FOXBOROUGH, Mass. – The New England Patriots are headed back to what has become their rightful place with Tom Brady as their quarterback and Bill Belichick as their coach: the Super Bowl. Brady’s Deflategate tour will end on the sport’s biggest stage after he passed the Patriots to a 36-17 triumph here Sunday evening in an anticlimax of an AFC championship game.
The Patriots will face the Atlanta Falcons on Feb. 5 in Houston in what will be their seventh Super Bowl appearance with Brady and Belichick. The duo seeks its fifth Super Bowl victory in tandem.
That would result in NFL Commissioner Roger Goodell handing the Super Bowl trophy to the Patriots, something about which fans in these parts dream as the culmination to a season that began with Brady serving his four-game suspension for his role in an alleged plot to use under-inflated footballs during the first half of the AFC title game two years ago.
With the outcome basically decided late in the third quarter Sunday, the crowd at Gillette Stadium noted Goodell’s absence from this game by chanting, “Rog-er! Rog-er!” During the fourth quarter, the chants were, “Bra-dy! Bra-dy!”
There was plenty of time to celebrate because the Patriots, with help from the Steelers, put this one out of reach relatively early. Brady amassed 384 passing yards, breaking his own franchise record for a postseason game, and threw three touchdown passes, two in the first half to Chris Hogan and one in the third quarter to fellow wide receiver Julian Edelman. Tailback LeGarrette Blount added a touchdown run.
Two of Brady’s receivers topped 100 yards, as Hogan had nine catches for 180 yards and Edelman added eight catches for 118 yards.
The Steelers couldn’t come close to keeping pace. Tailback DeAngelo Williams had a second-quarter touchdown run, and quarterback Ben Roethlisberger threw a late touchdown pass to wide receiver Cobi Hamilton. But Roethlisberger also threw an interception and didn’t get much help from his error-prone receivers. Tailback Le’Veon Bell was hampered by a groin injury, and he and wide receiver Antonio Brown mostly were non-factors.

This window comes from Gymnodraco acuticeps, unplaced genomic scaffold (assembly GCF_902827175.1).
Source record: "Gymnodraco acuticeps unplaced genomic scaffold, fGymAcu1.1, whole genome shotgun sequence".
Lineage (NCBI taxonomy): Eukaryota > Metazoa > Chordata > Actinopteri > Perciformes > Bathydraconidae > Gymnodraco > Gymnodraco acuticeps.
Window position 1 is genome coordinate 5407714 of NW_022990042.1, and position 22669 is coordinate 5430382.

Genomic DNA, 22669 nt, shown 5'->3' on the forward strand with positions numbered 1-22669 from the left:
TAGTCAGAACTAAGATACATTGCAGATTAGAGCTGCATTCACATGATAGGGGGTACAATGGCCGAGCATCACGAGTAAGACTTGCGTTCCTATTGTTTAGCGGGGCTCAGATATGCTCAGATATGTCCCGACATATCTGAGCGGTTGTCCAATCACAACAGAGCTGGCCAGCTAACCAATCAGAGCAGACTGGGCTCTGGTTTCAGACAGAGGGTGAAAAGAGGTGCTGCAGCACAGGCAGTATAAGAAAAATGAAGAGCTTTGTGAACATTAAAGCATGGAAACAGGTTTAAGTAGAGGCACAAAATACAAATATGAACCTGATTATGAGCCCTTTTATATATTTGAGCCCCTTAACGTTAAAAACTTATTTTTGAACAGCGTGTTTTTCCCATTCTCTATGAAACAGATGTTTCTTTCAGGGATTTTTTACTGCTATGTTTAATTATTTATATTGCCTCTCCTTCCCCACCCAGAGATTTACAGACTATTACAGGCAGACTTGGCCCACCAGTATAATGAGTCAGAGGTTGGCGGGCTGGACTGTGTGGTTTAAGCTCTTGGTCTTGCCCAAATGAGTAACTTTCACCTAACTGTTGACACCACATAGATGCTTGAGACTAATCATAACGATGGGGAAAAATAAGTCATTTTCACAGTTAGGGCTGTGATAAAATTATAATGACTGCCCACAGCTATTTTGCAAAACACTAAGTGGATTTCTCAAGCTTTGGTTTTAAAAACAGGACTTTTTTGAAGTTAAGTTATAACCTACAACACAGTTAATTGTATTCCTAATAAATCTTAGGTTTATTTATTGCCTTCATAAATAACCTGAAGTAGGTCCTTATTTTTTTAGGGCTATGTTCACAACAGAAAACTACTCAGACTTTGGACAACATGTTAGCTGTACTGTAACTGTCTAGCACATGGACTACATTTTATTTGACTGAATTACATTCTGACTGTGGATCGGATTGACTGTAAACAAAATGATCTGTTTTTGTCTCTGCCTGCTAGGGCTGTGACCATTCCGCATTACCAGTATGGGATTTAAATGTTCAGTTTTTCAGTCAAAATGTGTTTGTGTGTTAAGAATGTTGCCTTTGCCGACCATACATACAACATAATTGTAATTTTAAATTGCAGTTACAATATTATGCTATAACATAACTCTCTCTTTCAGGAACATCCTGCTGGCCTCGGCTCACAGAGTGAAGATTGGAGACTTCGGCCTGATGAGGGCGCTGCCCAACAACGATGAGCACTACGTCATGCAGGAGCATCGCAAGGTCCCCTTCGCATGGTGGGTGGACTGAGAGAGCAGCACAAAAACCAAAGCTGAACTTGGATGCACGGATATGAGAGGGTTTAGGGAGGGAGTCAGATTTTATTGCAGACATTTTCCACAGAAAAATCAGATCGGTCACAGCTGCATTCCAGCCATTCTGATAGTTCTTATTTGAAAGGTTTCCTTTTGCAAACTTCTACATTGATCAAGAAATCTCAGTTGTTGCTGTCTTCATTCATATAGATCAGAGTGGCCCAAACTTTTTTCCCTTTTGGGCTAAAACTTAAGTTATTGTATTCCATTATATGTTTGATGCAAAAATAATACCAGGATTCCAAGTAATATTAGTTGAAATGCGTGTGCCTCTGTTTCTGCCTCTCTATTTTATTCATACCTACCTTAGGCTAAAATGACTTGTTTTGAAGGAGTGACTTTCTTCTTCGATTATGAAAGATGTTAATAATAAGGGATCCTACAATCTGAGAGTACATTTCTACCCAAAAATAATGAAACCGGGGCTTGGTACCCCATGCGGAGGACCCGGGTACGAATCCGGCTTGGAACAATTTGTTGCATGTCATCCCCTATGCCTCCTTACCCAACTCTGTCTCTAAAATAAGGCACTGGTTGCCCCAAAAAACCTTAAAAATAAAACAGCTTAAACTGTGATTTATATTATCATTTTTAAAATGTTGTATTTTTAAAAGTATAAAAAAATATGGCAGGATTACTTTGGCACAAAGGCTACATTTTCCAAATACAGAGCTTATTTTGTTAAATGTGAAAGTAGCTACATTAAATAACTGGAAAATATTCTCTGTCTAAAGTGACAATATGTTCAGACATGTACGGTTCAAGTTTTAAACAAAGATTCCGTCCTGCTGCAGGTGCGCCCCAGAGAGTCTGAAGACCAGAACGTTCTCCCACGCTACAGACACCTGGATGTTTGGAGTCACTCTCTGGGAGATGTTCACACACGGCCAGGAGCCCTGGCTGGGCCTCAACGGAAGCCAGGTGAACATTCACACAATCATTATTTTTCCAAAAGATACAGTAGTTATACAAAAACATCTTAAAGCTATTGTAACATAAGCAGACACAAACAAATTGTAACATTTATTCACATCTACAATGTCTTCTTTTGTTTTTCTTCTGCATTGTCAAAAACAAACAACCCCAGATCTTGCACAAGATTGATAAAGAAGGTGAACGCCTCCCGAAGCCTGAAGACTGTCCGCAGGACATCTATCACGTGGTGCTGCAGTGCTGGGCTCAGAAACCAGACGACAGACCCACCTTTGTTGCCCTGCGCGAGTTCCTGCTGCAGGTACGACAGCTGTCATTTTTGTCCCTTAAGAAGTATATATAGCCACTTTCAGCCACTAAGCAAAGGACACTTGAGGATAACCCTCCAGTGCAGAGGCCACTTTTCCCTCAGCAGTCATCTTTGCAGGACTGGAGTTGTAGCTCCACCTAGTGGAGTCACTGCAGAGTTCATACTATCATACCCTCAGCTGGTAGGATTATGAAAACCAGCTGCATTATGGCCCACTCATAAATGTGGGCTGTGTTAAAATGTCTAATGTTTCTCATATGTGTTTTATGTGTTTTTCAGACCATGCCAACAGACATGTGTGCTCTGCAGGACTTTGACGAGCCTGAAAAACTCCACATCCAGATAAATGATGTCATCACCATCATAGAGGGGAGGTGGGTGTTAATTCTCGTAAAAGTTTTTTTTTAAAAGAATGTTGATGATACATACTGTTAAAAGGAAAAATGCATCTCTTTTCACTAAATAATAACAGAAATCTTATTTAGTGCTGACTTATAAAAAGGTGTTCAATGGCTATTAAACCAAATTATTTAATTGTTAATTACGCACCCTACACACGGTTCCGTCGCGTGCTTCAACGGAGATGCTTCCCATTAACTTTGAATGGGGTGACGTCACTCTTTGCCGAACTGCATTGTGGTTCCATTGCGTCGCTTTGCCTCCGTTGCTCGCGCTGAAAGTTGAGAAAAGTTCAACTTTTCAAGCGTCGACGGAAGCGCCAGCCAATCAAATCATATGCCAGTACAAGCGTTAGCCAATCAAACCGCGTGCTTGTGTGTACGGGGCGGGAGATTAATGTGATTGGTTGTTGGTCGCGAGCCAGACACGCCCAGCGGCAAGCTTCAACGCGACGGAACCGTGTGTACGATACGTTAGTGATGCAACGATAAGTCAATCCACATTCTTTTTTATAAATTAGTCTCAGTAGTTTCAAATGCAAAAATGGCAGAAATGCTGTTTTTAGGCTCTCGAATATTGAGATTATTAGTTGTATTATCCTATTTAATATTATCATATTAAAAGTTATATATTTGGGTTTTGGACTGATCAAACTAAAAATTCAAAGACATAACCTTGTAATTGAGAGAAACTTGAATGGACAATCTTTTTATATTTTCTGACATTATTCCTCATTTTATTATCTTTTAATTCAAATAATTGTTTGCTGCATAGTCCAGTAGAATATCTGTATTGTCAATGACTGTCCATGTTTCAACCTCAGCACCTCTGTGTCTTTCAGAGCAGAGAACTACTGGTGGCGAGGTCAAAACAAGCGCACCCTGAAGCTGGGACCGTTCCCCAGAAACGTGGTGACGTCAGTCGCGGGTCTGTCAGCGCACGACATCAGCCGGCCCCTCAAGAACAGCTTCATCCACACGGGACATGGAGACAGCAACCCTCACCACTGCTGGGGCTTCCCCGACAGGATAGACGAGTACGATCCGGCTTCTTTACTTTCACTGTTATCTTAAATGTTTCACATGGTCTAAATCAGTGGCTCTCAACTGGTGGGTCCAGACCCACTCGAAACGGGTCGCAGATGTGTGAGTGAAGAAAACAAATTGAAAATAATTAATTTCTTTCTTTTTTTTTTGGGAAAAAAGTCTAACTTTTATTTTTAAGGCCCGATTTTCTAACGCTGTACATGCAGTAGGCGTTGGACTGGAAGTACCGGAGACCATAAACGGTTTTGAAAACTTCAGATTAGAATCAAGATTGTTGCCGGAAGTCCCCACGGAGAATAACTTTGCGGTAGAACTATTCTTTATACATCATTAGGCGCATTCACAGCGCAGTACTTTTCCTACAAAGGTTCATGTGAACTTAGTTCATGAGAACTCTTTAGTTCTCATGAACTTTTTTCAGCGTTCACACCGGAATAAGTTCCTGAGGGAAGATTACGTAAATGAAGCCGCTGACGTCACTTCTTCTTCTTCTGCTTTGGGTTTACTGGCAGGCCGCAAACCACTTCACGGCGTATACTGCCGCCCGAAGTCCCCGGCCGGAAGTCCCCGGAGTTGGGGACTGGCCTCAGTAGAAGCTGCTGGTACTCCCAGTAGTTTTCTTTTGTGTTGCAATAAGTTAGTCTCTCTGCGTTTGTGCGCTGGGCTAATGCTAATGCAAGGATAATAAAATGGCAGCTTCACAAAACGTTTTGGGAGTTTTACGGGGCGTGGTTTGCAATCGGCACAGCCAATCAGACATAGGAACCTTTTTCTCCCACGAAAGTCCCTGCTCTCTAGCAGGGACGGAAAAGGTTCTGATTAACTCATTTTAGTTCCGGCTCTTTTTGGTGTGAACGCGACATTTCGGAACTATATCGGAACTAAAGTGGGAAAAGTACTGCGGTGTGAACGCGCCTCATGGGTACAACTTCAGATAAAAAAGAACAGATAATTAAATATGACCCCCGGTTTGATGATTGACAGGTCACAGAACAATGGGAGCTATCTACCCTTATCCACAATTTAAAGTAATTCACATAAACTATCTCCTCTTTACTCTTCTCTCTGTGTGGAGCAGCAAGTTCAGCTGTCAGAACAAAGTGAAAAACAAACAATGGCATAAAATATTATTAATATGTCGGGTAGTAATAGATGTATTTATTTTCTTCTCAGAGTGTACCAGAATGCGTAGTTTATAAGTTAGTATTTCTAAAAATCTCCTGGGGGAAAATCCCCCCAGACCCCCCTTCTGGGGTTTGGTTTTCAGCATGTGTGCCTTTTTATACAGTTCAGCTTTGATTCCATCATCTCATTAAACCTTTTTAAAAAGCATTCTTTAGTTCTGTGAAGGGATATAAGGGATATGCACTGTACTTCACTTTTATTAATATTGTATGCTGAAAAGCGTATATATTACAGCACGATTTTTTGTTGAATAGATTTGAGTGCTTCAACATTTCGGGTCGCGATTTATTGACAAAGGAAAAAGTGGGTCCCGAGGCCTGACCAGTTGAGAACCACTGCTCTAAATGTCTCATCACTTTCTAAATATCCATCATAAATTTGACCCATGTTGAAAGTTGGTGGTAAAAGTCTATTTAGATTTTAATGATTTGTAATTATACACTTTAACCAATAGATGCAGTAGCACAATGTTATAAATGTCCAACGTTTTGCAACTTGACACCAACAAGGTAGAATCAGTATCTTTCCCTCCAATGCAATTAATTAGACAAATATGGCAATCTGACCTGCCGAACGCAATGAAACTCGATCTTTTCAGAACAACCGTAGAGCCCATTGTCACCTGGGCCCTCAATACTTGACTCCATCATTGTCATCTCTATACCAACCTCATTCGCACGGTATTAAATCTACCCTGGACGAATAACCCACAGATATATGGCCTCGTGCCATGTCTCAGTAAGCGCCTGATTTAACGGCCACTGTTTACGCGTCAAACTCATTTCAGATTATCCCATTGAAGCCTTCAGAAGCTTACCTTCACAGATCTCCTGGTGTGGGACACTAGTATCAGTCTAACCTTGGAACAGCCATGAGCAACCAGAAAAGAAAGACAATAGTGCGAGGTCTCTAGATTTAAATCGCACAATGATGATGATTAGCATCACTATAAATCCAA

The Patriots led 17-9 after a first half in which Brady threw touchdown passes of 16 and 34 yards to Hogan and the Steelers had some could-have-beens to ponder.
Those included one wide receiver, Sammie Coates, failing to run down a long pass by Roethlisberger on the Steelers’ opening offensive series and another, Hamilton, dropping a touchdown pass in the second quarter. Hamilton’s drop came on the same drive on which the Steelers had an apparent touchdown pass from Roethlisberger to tight end Jesse James negated by a replay review. James was ruled down by contact inside the 1-yard line. The Steelers ended up going backward and then settling for a field goal.
New England, following an opening-drive field goal, relied on Hogan, a fourth-year pro who was added via restricted free agency in the offseason when the Buffalo Bills declined to match the Patriots’ offer sheet to him. He’d never before had two touchdown catches in the same NFL game, regular season or postseason.
His first touchdown came on a third-and-six play from the Pittsburgh 16-yard line. Brady moved to his left from the pocket and had open field in front of him but had no intention of running. Instead he looked back toward his right and saw Hogan wide open in the back of the end zone. The throw and catch were easy from there.
Hogan also got wide open for his second touchdown, aided by a flea-flicker. Brady handed the ball to running back Dion Lewis, who turned and tossed the football back to Brady. Hogan, by then, was running behind the Pittsburgh secondary and angling toward the corner of the end zone. Brady’s pass was on target and Hogan made the routine grab.
Things came undone for the Steelers in the third quarter. The Patriots extended the lead on kicker Stephen Gostkowski’s second field goal of the night and Blount’s one-yard touchdown. Steelers wide receiver Eli Rogers lost a fumble, and the Patriots cashed in on Brady’s 10-yard touchdown strike to Edelman.